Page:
Tranquility Base here….the Eagle has landed.

 

Prometheus, they say,  brought God’s fire down to man
And we’ve caught it, tamed it, trained it, since our history began
Now we’re going back to heaven, just to look Him in the eye
There’s a thunder across the land, and a fire in the sky

Gagarin was the first, back in 1961,
When like Icarus undaunted
He climbed to reach the sun
And he knew he might not make it,
For it’s never hard to die —
But he lifted off the pad, and rode a fire in the sky

Yet a higher call was calling, and we vowed we’d reach it soon
So we gave ourselves a decade to put fire on the moon
And Apollo told the world, we can  do it if we try —
There was One Small Step, and a fire in the sky!

I dreamed last night
Of a little boy’s first space flight
it turned into me watching a black and white TV
There was a fire in the sky
I”ll remember until I die
A fire in the sky
A fire in the sky!

Then two decades from Gagarin, twenty years to the day
Came a shuttle named Columbia to open up the way
They say she’s just a truck, but she’s truck that’s aimin’ high
See her big jets burnin’ ,  see her fire in the sky!

Yet the gods do not give lightly of the powers they have made
And with Challenger and seven, once again the price is paid
Though a nation watched her falling
Yet a world could only cry
As they passed from us to glory, riding fire in the sky

Now the rest is up to us,
And there’s a future to be won
We must turn our faces outward
We will do what must be done
For no cradle lasts forever,
Every bird must learn to flry
And we’re goin’ to the stars —
See our fire in the sky

Yes, we’re goin’ to the stars
See our fire in the sky

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Catch-22

Catch-22
© 1961 Joseph Heller
453 pages

“That crazy bastard might be the only sane one left on this base!”     Captain John Yossarian, said C.B.,  is convinced that everyone is out to kill him.  The Germans certainly are, at least when they aren’t being hired by the mess officer to cook for the men.  The American army certainly is —  not only do they keep telling him to bomb places where they know good and well there are Germans with guns, but  one officer delights in death because it means he gets to use more of his revolutionary new form letters.  And that crazy broad who keeps appearing out of nowhere, trying to stab him with a knife, a fork, or other kitchen implements certainly is.   Is there any wonder he just wants to go home?

But he can’t go home, because there’s a war on.   With a premise drawn from World War 2,  and a  spirit derived from Vietnam,  Catch-22 is a dark comedy about…well, take your pick.  War, bureaucracy, greed, the nature of man and the cosmos?  Okay, the last one is more of a a stretch.  Catch-22 defies easy summation because it doesn’t  progress as a linear story.  It moves between years and scenes in the blink of an eye, and this can be seem like so much chaos.  I’ve tried reading this novel three times since high school, two of those times in the last few years,  and it wasn’t until this fourth attempt that I stuck with it long enough for the chaos to start making sense.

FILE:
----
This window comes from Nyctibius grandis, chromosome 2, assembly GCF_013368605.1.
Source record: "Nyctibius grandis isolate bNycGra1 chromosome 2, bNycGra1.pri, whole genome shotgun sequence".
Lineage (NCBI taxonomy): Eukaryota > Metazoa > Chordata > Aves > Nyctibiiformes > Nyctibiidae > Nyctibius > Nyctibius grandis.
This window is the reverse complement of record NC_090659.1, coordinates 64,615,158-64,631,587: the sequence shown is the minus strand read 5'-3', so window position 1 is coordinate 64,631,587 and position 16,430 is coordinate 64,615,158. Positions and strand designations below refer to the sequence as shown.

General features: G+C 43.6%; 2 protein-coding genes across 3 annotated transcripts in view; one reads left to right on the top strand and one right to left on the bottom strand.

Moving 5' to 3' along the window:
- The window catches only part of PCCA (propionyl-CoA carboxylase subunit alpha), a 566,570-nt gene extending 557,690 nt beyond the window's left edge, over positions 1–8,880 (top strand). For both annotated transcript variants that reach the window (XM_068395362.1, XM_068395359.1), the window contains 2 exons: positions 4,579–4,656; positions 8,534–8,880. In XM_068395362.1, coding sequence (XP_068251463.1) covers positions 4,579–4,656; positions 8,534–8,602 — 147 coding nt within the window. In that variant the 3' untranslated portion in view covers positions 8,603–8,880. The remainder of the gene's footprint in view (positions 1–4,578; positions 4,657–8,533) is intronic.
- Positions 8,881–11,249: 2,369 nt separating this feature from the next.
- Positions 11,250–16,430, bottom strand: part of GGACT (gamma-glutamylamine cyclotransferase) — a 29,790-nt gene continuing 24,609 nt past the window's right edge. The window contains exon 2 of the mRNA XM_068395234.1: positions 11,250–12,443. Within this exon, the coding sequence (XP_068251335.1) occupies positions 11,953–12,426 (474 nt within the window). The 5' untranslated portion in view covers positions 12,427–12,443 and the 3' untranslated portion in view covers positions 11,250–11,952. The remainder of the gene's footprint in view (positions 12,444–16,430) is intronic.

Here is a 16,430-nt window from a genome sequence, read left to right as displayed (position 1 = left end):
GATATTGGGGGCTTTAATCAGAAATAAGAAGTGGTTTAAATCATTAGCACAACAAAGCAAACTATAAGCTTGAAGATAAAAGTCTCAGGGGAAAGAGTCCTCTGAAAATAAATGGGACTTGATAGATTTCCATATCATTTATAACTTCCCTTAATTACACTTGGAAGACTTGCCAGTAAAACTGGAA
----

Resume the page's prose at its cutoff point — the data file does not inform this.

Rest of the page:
I would liken Catch-22 to a carousel, one of the larger and complicated ones that has tracks within tracks. If  the reader stands too close,  it’s a confusing mess of color and movement; standing back, however,  brings the realization that all of the action is just circular.  At first,  seemingly major things being introduced and then disappearing without much comment bothered me, because I felt like I’d missed something and would read chapters looking for the rest.  After a while,   I realized that it’s circular:  every character and event of consequence is revisited multiple times,  and often  the reader doesn’t realize it. A scene named after one character will suddenly make what happens to another character make more sense .    Revisiting the carousel,  the reader will catch a glimpse of a story element, lose it, then see it again when trying to focus on something else.  Confusion turns to excitement with perspective.

That early confusion is worth soldiering through, however, because this truly is an absurd novel, filled with ludicrous characters who lampoon regulation-quoting bureaucrats,  careerists,   and even honest-minded mess sergeants who just want to make a buck.   There are sympathetic characters, too, like the poor Chaplain who is abused by everyone and suspects he’s going crazy. Although set in World War 2, Heller is more obviously inspired by Cold War militarization and paranoia, at one point having a general praise Hitler for his work in destroying Un-American activities. The loyalty oaths  and tribunals where the accused are guilty purely  on the basis of their accusal are reminiscent of McCarthy.  Heller’s writing can alternate between evocative narration that communicates the tedium, isolation, and horrors endured in combat, as well as absolute absurd dialogue at times.

Catch-22 has surprised me several times in reading it —  first for the bad, and eventually for the good.  I began it with fatalistic gloom, preparing to read it purely to finish it for the Classics Club challenge.    Perhaps that was just the right mood to read a novel about an airman trapped within the wheels of bureacrazy  (I’m leaving that typo in) and the war machine.  Although Yossarian is no hero, his story is unforgettable.